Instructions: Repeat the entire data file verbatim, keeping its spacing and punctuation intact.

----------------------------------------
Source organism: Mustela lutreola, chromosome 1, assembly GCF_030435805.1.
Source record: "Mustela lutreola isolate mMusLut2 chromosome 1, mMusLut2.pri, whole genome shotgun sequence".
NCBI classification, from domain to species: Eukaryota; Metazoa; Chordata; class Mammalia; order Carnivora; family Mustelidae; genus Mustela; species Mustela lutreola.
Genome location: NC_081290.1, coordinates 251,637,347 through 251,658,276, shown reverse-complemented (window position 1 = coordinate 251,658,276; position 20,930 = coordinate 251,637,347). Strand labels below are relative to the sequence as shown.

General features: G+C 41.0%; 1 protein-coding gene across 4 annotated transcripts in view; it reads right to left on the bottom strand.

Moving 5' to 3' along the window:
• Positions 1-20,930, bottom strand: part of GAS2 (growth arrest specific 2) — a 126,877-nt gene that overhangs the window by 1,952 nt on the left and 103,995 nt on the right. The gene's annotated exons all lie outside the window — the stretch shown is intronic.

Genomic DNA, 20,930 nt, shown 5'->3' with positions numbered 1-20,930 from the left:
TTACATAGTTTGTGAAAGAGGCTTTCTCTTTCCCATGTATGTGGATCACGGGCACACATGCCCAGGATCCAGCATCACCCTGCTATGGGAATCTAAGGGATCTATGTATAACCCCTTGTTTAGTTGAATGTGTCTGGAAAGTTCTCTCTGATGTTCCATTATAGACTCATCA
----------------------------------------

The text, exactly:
Source organism: Mustela lutreola, chromosome 1, assembly GCF_030435805.1.
Source record: "Mustela lutreola isolate mMusLut2 chromosome 1, mMusLut2.pri, whole genome shotgun sequence".
NCBI classification, from domain to species: Eukaryota; Metazoa; Chordata; class Mammalia; order Carnivora; family Mustelidae; genus Mustela; species Mustela lutreola.
Genome location: NC_081290.1, coordinates 251,637,347 through 251,658,276, shown reverse-complemented (window position 1 = coordinate 251,658,276; position 20,930 = coordinate 251,637,347). Strand labels below are relative to the sequence as shown.

General features: G+C 41.0%; 1 protein-coding gene across 4 annotated transcripts in view; it reads right to left on the bottom strand.

Moving 5' to 3' along the window:
• Positions 1-20,930, bottom strand: part of GAS2 (growth arrest specific 2) — a 126,877-nt gene that overhangs the window by 1,952 nt on the left and 103,995 nt on the right. The gene's annotated exons all lie outside the window — the stretch shown is intronic.

Genomic DNA, 20,930 nt, shown 5'->3' with positions numbered 1-20,930 from the left:
TTACATAGTTTGTGAAAGAGGCTTTCTCTTTCCCATGTATGTGGATCACGGGCACACATGCCCAGGATCCAGCATCACCCTGCTATGGGAATCTAAGGGATCTATGTATAACCCCTTGTTTAGTTGAATGTGTCTGGAAAGTTCTCTCTGATGTTCCATTATAGACTCATCA